Ambushing the Ambushers - OZY | A Modern Media Company

Ambushing the Ambushers

Ambushing the Ambushers

By Damien Noorbakhsh


Because in street crime scenarios, it’s hard to tell the good guys from the bad without a scorecard.

By Damien Noorbakhsh

I’ve lived in San Francisco since I was 16 years old. That makes 21 years now. For the first six, I lived near the Western Addition, and for the remaining amount of time, near the Tenderloin. Two neighborhoods that don’t exactly have the best reputations. I also went to high school at Galileo, which at the time had the worst reputation in the city as far as violence and gang activity.

Despite all this, I’ve never had any problems with street crime. Granted, I’ve been practicing martial arts since I was a kid and seriously lifting weights since I was in high school, and I used to fight competitively. But I think the trick has been to always be aware of my environment and to always use common sense to keep myself out of potentially bad situations. 

With that said, about a month ago, I was walking back from Japantown. Specifically, back from the karate dojo that I’ve been going to since I was 17. It was about 9:30 p.m. on a Monday. I’m walking down Sutter Street approaching Franklin, and I see three guys. Three guys who I just knew were up to no good.

It’s hard to tell what “up to no good” even means anymore, we’ve gone so tribal. Does it mean they were working class? Were they poor? Were they fraternity boys out for a drink and some trouble? I don’t know. I do know I was thinking with my subanalytical animal brain and they felt off to me. And, oh yeah, they also happened to be Black. Now, just so we’re clear, since I came to San Francisco, I’ve always been around Black folks. And I’m not 100 percent white myself, that’s why I can say this without a scintilla of so-called “White Guilt.”

If you think I’m being a mindless racist and just profiling, sorry, but the murder was caught on surveillance camera. This is an uncomfortable age we live in.

What I mean to say is that there are some guys from some neighborhoods that have a certain look, particular dress, and so on, and if you’ve been here long enough, it’s not that difficult to know what area someone’s from, especially if you went to high school here. With that said, these guys were from Oakland. 

Now mind you, Sutter and Franklin at night is desolate. There are no restaurants, bars or businesses open at that time. Mind you also, back in March and just one block away on Post Street, an English tourist was killed during a robbery. And sorry to have to break this to you, it was also two Black guys who did it. If you think I’m being a mindless racist and just profiling, sorry, but the murder was caught on surveillance camera. This is an uncomfortable age we live in.


So, here I am, in just about the same place at just about the same time. Part of me, the fighter part, says, “Fuck these guys.” Plus I’m licensed to carry a gun. Problem though, is that when I go to the dojo, I don’t carry weapons. So the rational part of me says, “Exit stage right.”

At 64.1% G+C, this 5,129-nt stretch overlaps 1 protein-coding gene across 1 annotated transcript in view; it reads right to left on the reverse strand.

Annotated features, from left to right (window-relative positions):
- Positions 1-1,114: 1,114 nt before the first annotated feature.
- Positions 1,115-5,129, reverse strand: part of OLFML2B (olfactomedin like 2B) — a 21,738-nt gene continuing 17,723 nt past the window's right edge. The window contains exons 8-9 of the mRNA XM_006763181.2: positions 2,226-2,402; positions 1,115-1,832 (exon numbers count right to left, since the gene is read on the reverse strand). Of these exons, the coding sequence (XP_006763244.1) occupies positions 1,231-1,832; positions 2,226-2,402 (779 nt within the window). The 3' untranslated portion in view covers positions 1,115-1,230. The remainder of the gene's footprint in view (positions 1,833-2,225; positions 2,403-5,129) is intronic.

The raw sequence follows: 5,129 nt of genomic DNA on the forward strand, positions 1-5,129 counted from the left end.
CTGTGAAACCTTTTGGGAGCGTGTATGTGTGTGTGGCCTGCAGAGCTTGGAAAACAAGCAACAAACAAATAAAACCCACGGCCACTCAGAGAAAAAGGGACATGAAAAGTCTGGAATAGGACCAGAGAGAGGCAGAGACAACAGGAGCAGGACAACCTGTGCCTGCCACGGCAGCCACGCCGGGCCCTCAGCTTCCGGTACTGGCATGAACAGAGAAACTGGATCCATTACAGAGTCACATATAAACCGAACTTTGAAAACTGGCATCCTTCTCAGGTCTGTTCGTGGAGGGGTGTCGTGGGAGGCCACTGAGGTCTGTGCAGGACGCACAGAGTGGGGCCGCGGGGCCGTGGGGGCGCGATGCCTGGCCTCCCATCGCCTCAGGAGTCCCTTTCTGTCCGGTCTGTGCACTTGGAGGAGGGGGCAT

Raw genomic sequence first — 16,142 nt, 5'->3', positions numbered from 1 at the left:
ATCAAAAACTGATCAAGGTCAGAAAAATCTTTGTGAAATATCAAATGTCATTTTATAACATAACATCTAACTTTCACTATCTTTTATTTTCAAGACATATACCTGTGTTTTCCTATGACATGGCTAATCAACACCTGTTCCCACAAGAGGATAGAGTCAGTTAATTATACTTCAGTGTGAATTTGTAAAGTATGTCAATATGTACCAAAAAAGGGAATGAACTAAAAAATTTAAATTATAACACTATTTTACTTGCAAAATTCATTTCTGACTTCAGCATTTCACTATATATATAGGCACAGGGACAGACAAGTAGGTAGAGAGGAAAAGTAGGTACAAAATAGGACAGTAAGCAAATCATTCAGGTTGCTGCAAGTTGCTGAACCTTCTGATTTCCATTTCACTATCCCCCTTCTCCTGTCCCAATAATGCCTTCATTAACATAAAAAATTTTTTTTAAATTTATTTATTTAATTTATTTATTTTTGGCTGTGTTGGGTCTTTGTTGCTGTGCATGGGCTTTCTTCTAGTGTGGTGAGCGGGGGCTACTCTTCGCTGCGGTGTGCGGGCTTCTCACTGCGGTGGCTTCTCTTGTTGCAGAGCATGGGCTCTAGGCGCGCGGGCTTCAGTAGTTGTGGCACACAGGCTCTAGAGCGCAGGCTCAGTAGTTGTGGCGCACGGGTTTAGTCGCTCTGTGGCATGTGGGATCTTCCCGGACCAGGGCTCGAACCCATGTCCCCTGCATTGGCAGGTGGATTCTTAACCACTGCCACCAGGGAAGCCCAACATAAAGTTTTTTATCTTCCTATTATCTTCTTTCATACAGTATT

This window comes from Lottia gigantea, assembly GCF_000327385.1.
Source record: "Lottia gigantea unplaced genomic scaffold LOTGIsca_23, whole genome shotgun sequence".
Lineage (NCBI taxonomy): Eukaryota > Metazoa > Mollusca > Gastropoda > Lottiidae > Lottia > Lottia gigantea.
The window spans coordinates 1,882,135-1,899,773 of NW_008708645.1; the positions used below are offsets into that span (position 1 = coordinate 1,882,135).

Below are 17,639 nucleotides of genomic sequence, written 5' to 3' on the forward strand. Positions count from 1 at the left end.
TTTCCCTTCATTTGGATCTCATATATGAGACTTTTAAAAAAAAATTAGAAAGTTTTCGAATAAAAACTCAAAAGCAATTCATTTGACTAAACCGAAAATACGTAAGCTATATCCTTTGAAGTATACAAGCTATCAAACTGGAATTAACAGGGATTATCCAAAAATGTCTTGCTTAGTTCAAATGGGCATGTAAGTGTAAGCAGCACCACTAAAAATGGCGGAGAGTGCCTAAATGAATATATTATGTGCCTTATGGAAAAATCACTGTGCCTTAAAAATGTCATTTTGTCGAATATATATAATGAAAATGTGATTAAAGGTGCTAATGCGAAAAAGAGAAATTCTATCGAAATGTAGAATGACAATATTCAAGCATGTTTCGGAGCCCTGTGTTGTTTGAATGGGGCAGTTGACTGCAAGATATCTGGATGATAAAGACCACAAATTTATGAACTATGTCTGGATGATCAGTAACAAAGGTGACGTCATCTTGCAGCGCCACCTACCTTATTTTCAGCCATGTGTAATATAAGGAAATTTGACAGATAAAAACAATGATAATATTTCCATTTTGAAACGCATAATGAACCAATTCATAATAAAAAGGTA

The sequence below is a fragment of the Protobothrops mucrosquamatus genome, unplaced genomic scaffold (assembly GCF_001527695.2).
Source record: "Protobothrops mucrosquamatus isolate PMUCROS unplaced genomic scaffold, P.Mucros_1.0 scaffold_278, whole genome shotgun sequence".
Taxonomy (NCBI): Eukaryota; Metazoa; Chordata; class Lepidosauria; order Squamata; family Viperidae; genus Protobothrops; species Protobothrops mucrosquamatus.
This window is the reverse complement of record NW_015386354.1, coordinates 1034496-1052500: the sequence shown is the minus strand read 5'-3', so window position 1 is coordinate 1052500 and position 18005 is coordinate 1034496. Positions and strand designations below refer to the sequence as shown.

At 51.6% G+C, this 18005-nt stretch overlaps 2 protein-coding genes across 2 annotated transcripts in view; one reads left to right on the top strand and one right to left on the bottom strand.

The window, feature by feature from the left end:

So that’s what I did.

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A sword is mightier than flip-flops and shorts.

Source Photo courtesy of Damien Noorbakhsh

I made a right down Franklin. After about 15 feet, I look over my shoulder, and sure enough, they’re following me. I’m not going to lie, I was getting scared. But I was also getting pissed. I’m a buff guy, with a shaved head, wearing flip-flops and cargo shorts in 50 degree weather. What on earth do they think I have on me that would be of any value? Also, do I look like an easy victim? 

Anyway, I’m approaching Daniel Burnham Court, which is a street that runs perpendicular to Franklin and cuts between Sutter and Post. I knew that down this street, there was an apartment building that has a driveway that connects to a garage. My hope was that if the garage was open, I could lose them in there.

So I make a left down Daniel Burnham. Again, look over my shoulder, and sure enough, they’re still following me. So I double-time it in my flip-flops, go through some brush and thankfully, find the garage open. I quickly made it to the other side that put me on Post Street. Now from here, I could have easily gone home. But the pissed-off fighter part of my brain kicked back in.

I also started thinking about how my wife has to walk to work every day and that in the 21 years that I’ve lived here, nothing like this has ever happened to me. So the decision I reached was, “I’m going to ambush them.”

So, rather than go home, I went up Post, back to Franklin, then back to the top of Daniel Burnham. I peeked around the corner. Two of them were standing by the driveway of the apartment complex. Then after about a minute, the third emerged from the garage. Even though I obviously knew what these guys were up to, this was 110 percent confirmation.

Once the third guy came out, they all started walking back up to Franklin toward where I was now standing. So I waited for about 30 seconds behind the wall, then when I heard their footsteps, I jumped out.

“Hey! You looking for me?”

The creepy thing is, there was no reaction from them. Nothing verbal at least. One guy reached into his waistband, but they, in unison, started walking backward, slowly.

“You know you’re going to get shot doing this shit right?”

Still, nothing. They walked down the hill toward Van Ness and disappeared into the night. 

I was tempted to call the cops, but honestly I know how this city works and how hard it works to preserve its rep as a tourist destination, a magical place where crime never happens. But it does. Just not that night.

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